Not at all. You don't have to be a lawyer when dealing with a lawyer. If you are an organized person with a good case and some spare time, there is no reason you need to hire a lawyer to speak to another lawyer.
Your key considerations should be time and money. Lawyers charge in the hundreds of dollars per hour, and not just for doing substantive legal work. Phone calls, travel time, even time spent sitting at court waiting can be charged for, and the bill can add up very quickly. Consider the amount of your dispute and whether employing a lawyer makes sense fiscally. Then consider the time investment you'll have to make if you do it yourself and weigh the pros and cons.
Yes. Even if you go it alone, you should strongly consider consulting a lawyer when you are asked to sign an agreement, settlement or something similar. The opposing lawyer may try to use legalese and confusing terms to get you to sign something that is not to your benefit. Even if you have done the rest of the work yourself, it's important to get a trained legal profession to read through any sort of agreement. That way, you'll only be paying the lawyer for the critical work that you cannot do yourself.
FindLaw has an extensive series of articles on self-representation, so read through those guides to get started. In addition to FindLaw's self-help guides, your two best sources are libraries and, to a limited extent, the court clerk.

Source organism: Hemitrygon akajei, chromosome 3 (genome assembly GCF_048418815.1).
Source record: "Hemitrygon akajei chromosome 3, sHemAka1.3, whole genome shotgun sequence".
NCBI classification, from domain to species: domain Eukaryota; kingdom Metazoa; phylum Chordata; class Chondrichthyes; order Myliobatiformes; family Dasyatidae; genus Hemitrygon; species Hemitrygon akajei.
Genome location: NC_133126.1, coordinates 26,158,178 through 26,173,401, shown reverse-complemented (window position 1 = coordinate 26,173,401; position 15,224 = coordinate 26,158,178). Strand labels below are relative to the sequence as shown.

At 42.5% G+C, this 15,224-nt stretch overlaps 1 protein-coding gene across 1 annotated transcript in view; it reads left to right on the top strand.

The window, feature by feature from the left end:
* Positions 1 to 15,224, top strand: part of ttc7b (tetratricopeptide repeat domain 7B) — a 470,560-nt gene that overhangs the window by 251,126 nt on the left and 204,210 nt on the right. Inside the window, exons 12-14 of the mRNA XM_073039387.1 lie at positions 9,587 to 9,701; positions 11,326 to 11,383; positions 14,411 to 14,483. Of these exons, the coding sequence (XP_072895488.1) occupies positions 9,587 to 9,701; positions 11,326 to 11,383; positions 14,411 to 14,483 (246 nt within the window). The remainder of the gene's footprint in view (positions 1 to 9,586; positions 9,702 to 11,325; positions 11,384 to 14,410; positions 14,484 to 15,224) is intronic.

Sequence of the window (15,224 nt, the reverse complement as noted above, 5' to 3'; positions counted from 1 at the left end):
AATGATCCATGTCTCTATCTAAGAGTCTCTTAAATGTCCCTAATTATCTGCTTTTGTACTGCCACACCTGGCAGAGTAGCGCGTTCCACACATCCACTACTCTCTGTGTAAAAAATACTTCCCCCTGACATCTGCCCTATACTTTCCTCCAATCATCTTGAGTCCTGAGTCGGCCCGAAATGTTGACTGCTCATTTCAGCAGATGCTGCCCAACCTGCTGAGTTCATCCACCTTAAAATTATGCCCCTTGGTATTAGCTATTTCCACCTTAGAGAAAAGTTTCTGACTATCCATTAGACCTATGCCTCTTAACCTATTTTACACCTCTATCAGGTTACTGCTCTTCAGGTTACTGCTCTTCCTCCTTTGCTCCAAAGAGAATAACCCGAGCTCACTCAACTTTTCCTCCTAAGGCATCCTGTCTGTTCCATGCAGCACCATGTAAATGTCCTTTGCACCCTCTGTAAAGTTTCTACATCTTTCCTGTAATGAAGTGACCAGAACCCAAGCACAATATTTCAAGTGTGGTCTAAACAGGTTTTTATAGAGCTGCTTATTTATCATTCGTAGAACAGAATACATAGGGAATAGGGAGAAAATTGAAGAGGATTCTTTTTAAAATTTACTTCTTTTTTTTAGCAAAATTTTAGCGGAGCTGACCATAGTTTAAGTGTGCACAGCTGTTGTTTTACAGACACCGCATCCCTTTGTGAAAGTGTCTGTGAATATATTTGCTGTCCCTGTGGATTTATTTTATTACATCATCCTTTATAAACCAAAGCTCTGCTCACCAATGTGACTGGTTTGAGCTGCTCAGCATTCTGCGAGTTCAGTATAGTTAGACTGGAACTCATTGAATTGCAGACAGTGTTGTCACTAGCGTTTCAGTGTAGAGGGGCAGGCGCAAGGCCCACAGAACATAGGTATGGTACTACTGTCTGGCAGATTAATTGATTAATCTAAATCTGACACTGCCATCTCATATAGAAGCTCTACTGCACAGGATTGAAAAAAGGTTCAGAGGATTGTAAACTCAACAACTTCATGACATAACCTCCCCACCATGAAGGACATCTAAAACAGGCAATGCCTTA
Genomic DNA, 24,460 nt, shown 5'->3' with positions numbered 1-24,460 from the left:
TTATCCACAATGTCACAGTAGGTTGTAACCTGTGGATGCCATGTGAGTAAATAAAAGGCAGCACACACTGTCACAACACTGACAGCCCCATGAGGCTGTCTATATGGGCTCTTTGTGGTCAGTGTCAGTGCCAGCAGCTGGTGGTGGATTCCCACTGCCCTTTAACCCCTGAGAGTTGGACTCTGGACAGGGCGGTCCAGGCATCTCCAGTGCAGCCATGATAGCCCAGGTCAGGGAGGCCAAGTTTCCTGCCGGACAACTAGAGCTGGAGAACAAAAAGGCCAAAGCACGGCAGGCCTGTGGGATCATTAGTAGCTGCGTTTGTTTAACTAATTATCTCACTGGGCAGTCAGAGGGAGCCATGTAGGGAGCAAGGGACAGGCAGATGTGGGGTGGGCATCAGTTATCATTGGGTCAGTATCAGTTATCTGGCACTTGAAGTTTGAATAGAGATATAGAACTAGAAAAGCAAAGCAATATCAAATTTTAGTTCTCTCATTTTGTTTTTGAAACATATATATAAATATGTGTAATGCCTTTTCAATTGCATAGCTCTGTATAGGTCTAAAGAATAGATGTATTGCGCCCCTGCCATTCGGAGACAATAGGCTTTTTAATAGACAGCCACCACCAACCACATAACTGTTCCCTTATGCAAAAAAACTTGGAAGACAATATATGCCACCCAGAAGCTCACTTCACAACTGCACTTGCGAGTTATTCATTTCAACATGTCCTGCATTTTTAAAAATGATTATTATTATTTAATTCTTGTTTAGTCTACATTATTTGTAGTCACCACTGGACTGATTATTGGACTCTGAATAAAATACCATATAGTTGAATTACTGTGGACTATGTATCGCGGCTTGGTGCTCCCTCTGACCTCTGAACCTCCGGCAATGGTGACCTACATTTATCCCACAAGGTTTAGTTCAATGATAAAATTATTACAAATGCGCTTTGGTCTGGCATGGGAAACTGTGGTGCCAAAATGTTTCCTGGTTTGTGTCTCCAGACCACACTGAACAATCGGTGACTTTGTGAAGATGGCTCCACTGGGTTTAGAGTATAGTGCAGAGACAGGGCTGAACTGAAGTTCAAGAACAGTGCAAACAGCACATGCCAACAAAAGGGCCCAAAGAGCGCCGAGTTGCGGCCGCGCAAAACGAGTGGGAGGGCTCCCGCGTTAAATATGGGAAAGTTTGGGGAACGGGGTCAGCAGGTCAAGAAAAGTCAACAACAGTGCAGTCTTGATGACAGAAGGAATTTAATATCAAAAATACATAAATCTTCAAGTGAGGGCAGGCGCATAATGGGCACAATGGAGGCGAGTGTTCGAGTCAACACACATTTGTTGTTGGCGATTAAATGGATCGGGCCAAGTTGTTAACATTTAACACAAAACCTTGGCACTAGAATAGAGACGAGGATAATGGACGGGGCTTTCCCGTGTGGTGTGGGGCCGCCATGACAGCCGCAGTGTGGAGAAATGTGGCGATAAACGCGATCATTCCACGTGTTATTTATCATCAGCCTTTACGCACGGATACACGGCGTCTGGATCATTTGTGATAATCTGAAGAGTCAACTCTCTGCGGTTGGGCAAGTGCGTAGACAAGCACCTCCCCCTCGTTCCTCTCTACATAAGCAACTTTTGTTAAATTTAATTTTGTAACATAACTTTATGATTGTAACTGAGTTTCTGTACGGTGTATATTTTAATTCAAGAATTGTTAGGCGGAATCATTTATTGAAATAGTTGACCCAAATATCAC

Libraries will have self-help guides, court procedures and a host of other legal resources. Court clerks can be helpful in terms of local court requirements, forms and procedures, but keep in mind that clerks cannot give you legal advice or help. They can, however, help you figure out what forms you need to fill out and what documents you need to file.
Don't let the fact that the person you're dealing with is a lawyer scare you.Most lawyers have had little if any formal negotiating training, and simply rely on their own personal style and experience.
The best approach when negotiating with a lawyer is to be professional and polite, yet insist on your rights or your position. Many lawyers tend to "act in kind," and will meet civility with civility, realizing that more can get done by being polite than by being confrontational. If you are confrontational, however, expect the lawyer to fight.
Some lawyers will try to overwhelm you or impress you with theatrics and grandstanding, but don't let it get to you. If the lawyer is being aggressive and overly demanding, politely ask them to tone it down so that negotiations can proceed. If the lawyer is still overly aggressive and you've made reasonable efforts to get along, consider scheduling a meeting with the judge to discuss the issue. This alone may get the lawyers attention. Regardless, do make an effort to reach out to the opposing lawyer before running to the judge, because judges can be extremely unforgiving if they feel you are wasting their time without making a reasonable effort to resolve differences.
There's a lot of paperwork involved with legal representation, so be prepared to write a lot of letters, fill out forms and file a lot of documents. In particular, less scrupulous lawyers may try to flood you with paperwork to make you cry uncle.
The other major area to be concerned about is deadlines. There are deadlines for everything, so make sure to stay on top of them or an opposing lawyer will make you pay. Missing deadlines can not only reduce your chances of success, but bar you outright from having your day in court.